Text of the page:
#87 Shane Wahl

Shane Wahl

    Senior Member

  • Members
  • 4,137 posts

Posted 18 October 2013 - 11:49 PM

John Sickels in the house!

That was pretty illuminating in many ways. I really like the comments about Thorpe.

With regard to Walker and Harrison . . . Harrison certainly the capacity to develop into a pretty good OBP guy. Walker is lacking there, though the slugging makes up for a lot of that. I still don't really understand why the Twins didn't push Walker to get a month or so at Fort Myers, though. That might have given us a somewhat clearer picture.

#88 kab21

kab21

    Senior Member

  • Members
  • 2,567 posts

Posted 19 October 2013 - 12:48 AM

My question for Prospects in general is: Do they feel a sense of obligation to drive in runs and ignore OBP at the lower levels if not stressed as much? I'm speaking particularly for power hitters? I think the the OBP can easily be adjusted when coaches emphasize it as a priority. His OBP wasn't the greatest when Buxton was there early in season, but probably took another hit when he had to be more RBI mindful after the big 3 left at mid season. The Kernels were not particularly great at driving in RBIs after the big 3 left either. He was their RBIs. The question then becomes - What was his role and did he do what was asked?................. His OBP in college was .400 (FR) / .486 (SO) / & .426 (JR) respectively. It was even higher against the better competition he faced in college. Just saying not that monsterous if you see the whole picture.


The problem is that this plate discipline doesn't typically improve. Typically it gets worse due to pitchers with much better secondary offerings. The other problem with your RBI theory is that hitters that swing at bad pitches because they are trying to drive in runs are going to keep doing that as they move up in the minors.

Regarding some other posts about Walker vs Harrison: We have been through this before. It's not Walker's age that is the issue but rather that he played 3 yrs of college ball so he should be more advanced than HS kids almost the same age. Walker is definitely intriguing but poor plate discipline and play in low A ball prevent him from being ranked really high despite his nice power.

Additionally I like Polanco more than Harrison but that is more due to defensive value and Polanco's ability to make contact. It was nice to see some pop from him but I don't expect much power as he moves up. However he looks like a potential .285/.335/.385 MLB hitter. With solid defense that is an average to above average MI'er. Harrison has a sweet swing but his K's and modest power stats keep him from being ranked in my top 10.

#89 Oxtung

Oxtung

    I don't skinny dip. I chunky dunk.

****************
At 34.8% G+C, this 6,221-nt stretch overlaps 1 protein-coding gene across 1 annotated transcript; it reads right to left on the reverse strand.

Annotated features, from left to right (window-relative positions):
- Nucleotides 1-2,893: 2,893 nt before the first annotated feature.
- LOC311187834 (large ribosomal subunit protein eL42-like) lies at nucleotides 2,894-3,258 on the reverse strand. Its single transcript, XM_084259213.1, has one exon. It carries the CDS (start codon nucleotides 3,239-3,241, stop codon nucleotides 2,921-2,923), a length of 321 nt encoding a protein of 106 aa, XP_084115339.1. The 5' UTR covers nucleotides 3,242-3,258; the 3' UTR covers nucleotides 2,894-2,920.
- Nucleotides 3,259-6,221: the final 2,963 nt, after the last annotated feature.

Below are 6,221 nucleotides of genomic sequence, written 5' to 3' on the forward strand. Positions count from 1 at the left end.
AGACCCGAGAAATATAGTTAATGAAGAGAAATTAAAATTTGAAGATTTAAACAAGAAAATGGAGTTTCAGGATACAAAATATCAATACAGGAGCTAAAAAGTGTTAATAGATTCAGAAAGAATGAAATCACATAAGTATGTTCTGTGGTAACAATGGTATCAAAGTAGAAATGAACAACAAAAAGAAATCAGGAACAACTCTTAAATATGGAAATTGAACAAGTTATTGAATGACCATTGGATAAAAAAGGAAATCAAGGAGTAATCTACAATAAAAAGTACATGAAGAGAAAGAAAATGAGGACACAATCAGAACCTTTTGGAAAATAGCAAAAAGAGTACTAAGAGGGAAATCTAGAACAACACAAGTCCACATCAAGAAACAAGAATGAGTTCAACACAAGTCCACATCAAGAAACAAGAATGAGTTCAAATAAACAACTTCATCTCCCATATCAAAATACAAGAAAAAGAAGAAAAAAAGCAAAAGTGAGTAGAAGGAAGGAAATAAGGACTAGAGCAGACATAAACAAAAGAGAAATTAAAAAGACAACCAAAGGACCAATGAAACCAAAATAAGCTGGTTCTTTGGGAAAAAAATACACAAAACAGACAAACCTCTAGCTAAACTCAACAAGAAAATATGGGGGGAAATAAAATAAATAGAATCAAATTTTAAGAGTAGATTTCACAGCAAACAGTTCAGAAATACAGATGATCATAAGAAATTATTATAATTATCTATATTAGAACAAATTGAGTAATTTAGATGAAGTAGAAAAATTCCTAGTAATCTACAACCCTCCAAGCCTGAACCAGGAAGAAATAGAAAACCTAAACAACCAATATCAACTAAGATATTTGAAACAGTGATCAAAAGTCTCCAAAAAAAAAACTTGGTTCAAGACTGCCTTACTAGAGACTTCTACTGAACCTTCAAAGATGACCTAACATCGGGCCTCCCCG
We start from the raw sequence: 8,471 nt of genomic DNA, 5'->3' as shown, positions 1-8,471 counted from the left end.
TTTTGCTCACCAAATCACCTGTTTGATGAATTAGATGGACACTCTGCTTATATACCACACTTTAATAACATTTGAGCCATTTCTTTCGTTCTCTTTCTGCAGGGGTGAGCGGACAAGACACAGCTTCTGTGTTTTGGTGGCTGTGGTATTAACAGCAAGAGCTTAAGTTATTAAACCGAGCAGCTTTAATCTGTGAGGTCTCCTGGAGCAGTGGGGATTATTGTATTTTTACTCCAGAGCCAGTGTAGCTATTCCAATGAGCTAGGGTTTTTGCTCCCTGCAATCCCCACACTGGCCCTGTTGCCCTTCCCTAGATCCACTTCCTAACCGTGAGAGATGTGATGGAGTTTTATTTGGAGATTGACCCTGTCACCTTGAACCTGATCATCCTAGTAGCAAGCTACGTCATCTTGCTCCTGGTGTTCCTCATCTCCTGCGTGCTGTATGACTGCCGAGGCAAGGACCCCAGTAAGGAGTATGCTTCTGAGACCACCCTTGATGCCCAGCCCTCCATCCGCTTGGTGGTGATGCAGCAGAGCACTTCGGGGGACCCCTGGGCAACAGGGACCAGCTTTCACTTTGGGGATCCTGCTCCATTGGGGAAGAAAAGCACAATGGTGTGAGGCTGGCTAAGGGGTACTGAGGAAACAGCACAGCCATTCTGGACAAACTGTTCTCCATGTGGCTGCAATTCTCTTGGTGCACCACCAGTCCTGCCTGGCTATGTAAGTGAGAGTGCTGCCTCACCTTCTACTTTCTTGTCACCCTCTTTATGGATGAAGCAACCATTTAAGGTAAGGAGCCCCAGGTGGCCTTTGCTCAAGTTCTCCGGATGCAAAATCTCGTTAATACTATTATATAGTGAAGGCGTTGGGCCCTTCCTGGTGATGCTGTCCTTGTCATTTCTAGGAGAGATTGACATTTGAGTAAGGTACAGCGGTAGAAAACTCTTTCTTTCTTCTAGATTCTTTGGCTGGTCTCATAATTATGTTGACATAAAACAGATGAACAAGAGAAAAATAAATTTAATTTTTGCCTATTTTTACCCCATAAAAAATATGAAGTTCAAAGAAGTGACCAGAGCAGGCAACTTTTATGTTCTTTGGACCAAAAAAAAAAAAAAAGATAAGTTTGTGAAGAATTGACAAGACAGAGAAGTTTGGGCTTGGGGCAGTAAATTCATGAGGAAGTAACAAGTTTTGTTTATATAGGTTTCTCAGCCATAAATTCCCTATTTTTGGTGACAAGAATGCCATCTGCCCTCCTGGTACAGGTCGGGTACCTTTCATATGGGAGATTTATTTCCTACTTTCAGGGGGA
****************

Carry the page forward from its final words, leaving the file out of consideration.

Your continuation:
• Members
  • 1,526 posts

Posted 19 October 2013 - 06:48 AM

I think another thing to keep in mind when discussing Walker vs. Harrison is that this was both players first go at full season ball. Through the first 90 games of the season the two were almost identical players. Walker had a .870 OPS and Harrison an .869. Harrison walked a bit more and Walker hit for a little more power but overall they were very similar offensively.

Over the remaining 45 games though things went very differently. Walker finished up nicely, OPS'ing .794. On the other hand Harrison fell off a cliff OPS'ing only .595. His BB% and K% stayed pretty much the same but his BA and especially his SLG% disappeared. Over his last 41 games Harrison hit only 4 doubles and no HR's. To me that suggests that he hit a wall and just couldn't put any power into his swing. If he was really struggling with his mechanics or if pitchers had caught up to him his K% would have increased and his BB% would have decreased significantly, but they didn't.

If you make the assumption that the first 90 games are the real Harrison (and Walker too, though he didn't really struggle much towards the end of the season) then you're left with two very similar players. However, like others have said, Harrison walked 12% of the time and Walker only 6%. Combine that with the fact that Harrison is a full year younger and played no college ball and while I think they're pretty close, Harrison probably should be ranked slightly higher.

#90 YourHouseIsMyHouse

YourHouseIsMyHouse

    Senior Member

  • Members
  • 1,235 posts

Posted 19 October 2013 - 07:22 AM

Thorpe's numbers at GCL for a 17 year old are ridiculous. He it up and I can see why he'd give him a higher ranking. Not solely based on his 44IP, however. 5 mph more on his fastball is very significant and perhaps he'll add even more to it. A lefty with big upside is very valuable. I like the Stewart over Meyer decision. Given a choice between the two, I'd rather have Stewart.

I really can't disagree with anything in this, but I think it's about that time where Harrison should slip a little bit until he can prove himself.